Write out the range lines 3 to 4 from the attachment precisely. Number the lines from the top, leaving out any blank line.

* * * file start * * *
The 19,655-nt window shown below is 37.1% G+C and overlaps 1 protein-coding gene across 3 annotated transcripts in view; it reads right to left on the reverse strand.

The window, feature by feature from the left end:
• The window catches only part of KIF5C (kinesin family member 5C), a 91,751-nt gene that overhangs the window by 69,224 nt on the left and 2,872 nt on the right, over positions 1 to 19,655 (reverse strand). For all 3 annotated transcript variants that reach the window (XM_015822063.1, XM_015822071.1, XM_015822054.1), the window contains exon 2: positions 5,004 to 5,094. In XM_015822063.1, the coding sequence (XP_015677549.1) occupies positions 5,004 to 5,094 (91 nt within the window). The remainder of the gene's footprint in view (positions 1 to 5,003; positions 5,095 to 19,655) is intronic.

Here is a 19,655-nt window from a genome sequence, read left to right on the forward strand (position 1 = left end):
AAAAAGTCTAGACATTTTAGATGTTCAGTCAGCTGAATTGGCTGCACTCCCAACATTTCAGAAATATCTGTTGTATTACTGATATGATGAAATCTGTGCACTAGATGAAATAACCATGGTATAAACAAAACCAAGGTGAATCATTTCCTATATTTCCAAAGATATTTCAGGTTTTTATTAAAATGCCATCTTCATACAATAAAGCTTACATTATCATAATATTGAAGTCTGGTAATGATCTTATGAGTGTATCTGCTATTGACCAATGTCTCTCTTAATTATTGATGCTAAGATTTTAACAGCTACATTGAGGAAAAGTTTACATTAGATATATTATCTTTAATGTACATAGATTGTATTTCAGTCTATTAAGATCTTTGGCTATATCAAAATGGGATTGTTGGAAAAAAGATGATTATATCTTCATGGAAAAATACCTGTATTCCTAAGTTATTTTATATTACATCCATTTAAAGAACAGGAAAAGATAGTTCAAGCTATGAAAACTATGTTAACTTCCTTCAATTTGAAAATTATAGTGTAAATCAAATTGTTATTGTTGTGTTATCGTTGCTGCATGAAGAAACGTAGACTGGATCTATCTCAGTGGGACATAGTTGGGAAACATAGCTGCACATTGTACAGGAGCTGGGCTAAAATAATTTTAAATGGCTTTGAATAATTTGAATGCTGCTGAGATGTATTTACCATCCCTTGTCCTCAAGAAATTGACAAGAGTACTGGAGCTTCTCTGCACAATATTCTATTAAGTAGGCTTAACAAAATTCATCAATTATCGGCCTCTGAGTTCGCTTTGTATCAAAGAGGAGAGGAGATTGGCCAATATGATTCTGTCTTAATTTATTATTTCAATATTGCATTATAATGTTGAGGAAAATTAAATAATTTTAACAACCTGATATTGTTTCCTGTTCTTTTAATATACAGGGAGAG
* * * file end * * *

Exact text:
• The window catches only part of KIF5C (kinesin family member 5C), a 91,751-nt gene that overhangs the window by 69,224 nt on the left and 2,872 nt on the right, over positions 1 to 19,655 (reverse strand). For all 3 annotated transcript variants that reach the window (XM_015822063.1, XM_015822071.1, XM_015822054.1), the window contains exon 2: positions 5,004 to 5,094. In XM_015822063.1, the coding sequence (XP_015677549.1) occupies positions 5,004 to 5,094 (91 nt within the window). The remainder of the gene's footprint in view (positions 1 to 5,003; positions 5,095 to 19,655) is intronic.

Here is a 19,655-nt window from a genome sequence, read left to right on the forward strand (position 1 = left end):